It did not take long for the entire town of Beldingsville to learn that the great New York doctor had said Pollyanna Whittier would never walk again; and certainly never before had the town been so stirred. Everybody knew by sight now the piquant little freckled face that had always a smile of greeting; and almost everybody knew of the "game" that Pollyanna was playing. To think that now never again would that smiling face be seen on their streets—never again would that cheery little voice proclaim the gladness of some everyday experience! It seemed unbelievable, impossible, cruel. In kitchens and sitting rooms, and over back-yard fences women talked of it, and wept openly. On street corners and in store lounging-places the men talked, too, and wept—though not so openly. And neither the talking nor the weeping grew less when fast on the heels of the news itself, came Nancy's pitiful story that Pollyanna, face to face with what had come to her, was bemoaning most of all the fact that she could not play the game; that she could not now be glad over—anything. It was then that the same thought must have, in some way, come to Pollyanna's friends. At all events, almost at once, the mistress of the Harrington homestead, greatly to her surprise, began to receive calls: calls from people she knew, and people she did not know; calls from men, women, and children—many of whom Miss Polly had not supposed that her niece knew at all. Some came in and sat down for a stiff five or ten minutes. Some stood awkwardly on the porch steps, fumbling with hats or hand-bags, according to their sex. Some brought a book, a bunch of flowers, or a dainty to tempt the palate. Some cried frankly. Some turned their backs and blew their noses furiously. But all inquired very anxiously for the little injured girl; and all sent to her some message—and it was these messages which, after a time, stirred Miss Polly to action. First came Mr. John Pendleton. He came without his crutches to-day. "I don't need to tell you how shocked I am," he began almost harshly. "But can—nothing be done?" Miss Polly gave a gesture of despair. "Oh, we're 'doing,' of course, all the time. Dr. Mead prescribed certain treatments and medicines that might help, and Dr. Warren is carrying them out to the letter, of course. But—Dr. Mead held out almost no hope.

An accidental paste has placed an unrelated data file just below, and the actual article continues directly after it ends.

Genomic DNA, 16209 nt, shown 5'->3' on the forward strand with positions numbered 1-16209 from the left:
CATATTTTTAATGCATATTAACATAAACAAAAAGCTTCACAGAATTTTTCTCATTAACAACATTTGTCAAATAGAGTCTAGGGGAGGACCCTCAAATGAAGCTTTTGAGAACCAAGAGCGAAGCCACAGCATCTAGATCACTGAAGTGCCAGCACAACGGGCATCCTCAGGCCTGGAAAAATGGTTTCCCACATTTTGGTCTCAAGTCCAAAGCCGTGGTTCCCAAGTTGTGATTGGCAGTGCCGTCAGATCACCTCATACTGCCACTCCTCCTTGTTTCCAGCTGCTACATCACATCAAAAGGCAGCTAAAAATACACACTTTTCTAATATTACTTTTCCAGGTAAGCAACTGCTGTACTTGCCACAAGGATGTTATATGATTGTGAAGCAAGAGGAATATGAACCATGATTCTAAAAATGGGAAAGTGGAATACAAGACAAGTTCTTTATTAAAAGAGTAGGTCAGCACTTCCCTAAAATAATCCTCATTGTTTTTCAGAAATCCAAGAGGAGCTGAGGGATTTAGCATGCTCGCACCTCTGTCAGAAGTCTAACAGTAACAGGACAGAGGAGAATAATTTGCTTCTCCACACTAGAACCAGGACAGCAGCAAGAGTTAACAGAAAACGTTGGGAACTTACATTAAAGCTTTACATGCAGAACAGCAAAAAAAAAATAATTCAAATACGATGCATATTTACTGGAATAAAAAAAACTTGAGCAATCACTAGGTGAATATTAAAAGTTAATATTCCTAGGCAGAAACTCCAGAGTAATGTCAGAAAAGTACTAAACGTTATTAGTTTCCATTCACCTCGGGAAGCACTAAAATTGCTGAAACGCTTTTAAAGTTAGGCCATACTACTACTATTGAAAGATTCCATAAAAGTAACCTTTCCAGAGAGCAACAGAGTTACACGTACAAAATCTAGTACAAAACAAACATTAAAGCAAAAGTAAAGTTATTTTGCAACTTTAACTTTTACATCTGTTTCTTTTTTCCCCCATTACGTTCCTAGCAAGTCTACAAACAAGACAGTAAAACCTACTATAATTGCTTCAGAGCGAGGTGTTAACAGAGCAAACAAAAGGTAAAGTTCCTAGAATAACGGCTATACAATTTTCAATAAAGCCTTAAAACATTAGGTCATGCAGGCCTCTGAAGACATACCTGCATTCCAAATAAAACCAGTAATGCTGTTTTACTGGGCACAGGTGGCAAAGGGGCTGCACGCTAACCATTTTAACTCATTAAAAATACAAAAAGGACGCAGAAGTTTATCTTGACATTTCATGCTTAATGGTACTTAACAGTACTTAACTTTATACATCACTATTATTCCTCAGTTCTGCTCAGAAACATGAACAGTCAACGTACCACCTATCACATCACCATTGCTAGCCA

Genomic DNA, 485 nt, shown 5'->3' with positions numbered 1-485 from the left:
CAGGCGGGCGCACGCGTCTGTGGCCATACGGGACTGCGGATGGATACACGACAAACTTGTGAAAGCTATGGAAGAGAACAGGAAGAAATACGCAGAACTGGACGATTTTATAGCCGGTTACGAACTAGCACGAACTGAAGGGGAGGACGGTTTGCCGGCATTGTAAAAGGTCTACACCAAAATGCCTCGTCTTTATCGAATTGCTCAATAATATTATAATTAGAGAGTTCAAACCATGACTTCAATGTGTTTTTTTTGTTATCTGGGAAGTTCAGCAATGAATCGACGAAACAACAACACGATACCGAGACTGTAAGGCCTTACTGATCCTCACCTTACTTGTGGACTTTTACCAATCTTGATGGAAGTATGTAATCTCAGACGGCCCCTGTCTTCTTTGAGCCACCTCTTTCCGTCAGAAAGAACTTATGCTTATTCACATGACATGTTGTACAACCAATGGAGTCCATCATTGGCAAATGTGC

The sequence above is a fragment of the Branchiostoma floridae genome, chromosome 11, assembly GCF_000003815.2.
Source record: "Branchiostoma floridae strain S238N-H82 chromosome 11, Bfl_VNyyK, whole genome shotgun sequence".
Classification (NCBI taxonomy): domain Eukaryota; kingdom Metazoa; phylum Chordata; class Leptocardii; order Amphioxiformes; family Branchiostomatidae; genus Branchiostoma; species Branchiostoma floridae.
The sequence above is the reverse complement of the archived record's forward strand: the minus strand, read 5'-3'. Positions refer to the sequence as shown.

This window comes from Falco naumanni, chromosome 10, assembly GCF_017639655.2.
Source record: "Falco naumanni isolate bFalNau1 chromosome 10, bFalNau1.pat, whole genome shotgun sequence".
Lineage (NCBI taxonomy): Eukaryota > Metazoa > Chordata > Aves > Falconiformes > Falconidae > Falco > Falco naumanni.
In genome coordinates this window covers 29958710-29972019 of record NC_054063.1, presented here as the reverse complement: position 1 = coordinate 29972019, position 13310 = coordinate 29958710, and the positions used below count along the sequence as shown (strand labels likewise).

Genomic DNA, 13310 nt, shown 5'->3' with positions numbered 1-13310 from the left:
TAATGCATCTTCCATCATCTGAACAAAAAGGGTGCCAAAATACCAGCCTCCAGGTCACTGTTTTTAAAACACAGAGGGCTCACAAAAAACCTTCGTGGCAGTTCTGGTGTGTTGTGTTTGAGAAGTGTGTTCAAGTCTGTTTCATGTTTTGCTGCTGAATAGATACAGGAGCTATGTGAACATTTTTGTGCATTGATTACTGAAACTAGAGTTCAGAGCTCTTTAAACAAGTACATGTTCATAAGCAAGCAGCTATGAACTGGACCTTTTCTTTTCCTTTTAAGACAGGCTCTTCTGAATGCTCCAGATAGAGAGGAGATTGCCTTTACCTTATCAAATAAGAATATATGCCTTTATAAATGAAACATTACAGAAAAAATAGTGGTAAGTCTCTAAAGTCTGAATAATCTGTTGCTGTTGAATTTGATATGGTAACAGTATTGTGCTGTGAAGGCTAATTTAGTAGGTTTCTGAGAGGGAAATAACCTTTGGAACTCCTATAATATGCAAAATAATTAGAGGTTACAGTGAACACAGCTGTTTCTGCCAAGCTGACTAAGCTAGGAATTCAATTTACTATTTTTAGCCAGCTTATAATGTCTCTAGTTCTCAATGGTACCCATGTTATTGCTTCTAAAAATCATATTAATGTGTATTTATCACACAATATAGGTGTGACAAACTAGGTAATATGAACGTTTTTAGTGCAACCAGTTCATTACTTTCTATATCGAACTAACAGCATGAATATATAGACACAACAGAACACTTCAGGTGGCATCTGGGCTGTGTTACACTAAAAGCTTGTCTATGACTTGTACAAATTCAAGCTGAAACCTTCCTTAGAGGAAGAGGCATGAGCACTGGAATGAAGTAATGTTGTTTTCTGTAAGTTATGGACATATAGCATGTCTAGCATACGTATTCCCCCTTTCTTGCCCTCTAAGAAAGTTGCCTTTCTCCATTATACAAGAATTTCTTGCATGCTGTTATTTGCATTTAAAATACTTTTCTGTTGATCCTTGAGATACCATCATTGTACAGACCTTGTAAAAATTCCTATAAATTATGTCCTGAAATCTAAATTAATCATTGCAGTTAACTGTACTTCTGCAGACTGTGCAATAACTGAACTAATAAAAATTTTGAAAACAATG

Eleanor H. Porter (Pollyanna (Pollyanna, #1))